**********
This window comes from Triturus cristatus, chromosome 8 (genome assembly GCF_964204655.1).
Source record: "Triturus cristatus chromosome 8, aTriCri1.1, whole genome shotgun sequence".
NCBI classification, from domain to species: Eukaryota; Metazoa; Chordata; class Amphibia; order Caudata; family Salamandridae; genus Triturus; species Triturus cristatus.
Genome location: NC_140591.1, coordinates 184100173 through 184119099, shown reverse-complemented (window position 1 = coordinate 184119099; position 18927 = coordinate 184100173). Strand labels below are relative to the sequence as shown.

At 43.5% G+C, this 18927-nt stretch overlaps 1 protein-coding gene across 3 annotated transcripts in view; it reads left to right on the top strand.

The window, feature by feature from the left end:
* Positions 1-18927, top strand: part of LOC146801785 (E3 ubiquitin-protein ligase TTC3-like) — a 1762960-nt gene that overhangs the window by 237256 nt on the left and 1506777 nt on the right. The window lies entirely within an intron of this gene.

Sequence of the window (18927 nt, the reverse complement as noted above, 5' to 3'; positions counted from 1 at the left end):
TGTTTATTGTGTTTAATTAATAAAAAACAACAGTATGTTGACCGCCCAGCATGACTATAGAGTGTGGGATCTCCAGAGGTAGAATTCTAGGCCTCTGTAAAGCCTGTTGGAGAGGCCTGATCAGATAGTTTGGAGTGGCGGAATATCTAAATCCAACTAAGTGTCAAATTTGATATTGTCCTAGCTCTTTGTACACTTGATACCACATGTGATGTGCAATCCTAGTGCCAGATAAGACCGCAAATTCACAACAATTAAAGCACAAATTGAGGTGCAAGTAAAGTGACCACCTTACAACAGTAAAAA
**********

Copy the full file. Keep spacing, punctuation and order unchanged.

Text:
This window comes from Triturus cristatus, chromosome 8 (genome assembly GCF_964204655.1).
Source record: "Triturus cristatus chromosome 8, aTriCri1.1, whole genome shotgun sequence".
NCBI classification, from domain to species: Eukaryota; Metazoa; Chordata; class Amphibia; order Caudata; family Salamandridae; genus Triturus; species Triturus cristatus.
Genome location: NC_140591.1, coordinates 184100173 through 184119099, shown reverse-complemented (window position 1 = coordinate 184119099; position 18927 = coordinate 184100173). Strand labels below are relative to the sequence as shown.

At 43.5% G+C, this 18927-nt stretch overlaps 1 protein-coding gene across 3 annotated transcripts in view; it reads left to right on the top strand.

The window, feature by feature from the left end:
* Positions 1-18927, top strand: part of LOC146801785 (E3 ubiquitin-protein ligase TTC3-like) — a 1762960-nt gene that overhangs the window by 237256 nt on the left and 1506777 nt on the right. The window lies entirely within an intron of this gene.

Sequence of the window (18927 nt, the reverse complement as noted above, 5' to 3'; positions counted from 1 at the left end):
TGTTTATTGTGTTTAATTAATAAAAAACAACAGTATGTTGACCGCCCAGCATGACTATAGAGTGTGGGATCTCCAGAGGTAGAATTCTAGGCCTCTGTAAAGCCTGTTGGAGAGGCCTGATCAGATAGTTTGGAGTGGCGGAATATCTAAATCCAACTAAGTGTCAAATTTGATATTGTCCTAGCTCTTTGTACACTTGATACCACATGTGATGTGCAATCCTAGTGCCAGATAAGACCGCAAATTCACAACAATTAAAGCACAAATTGAGGTGCAAGTAAAGTGACCACCTTACAACAGTAAAAA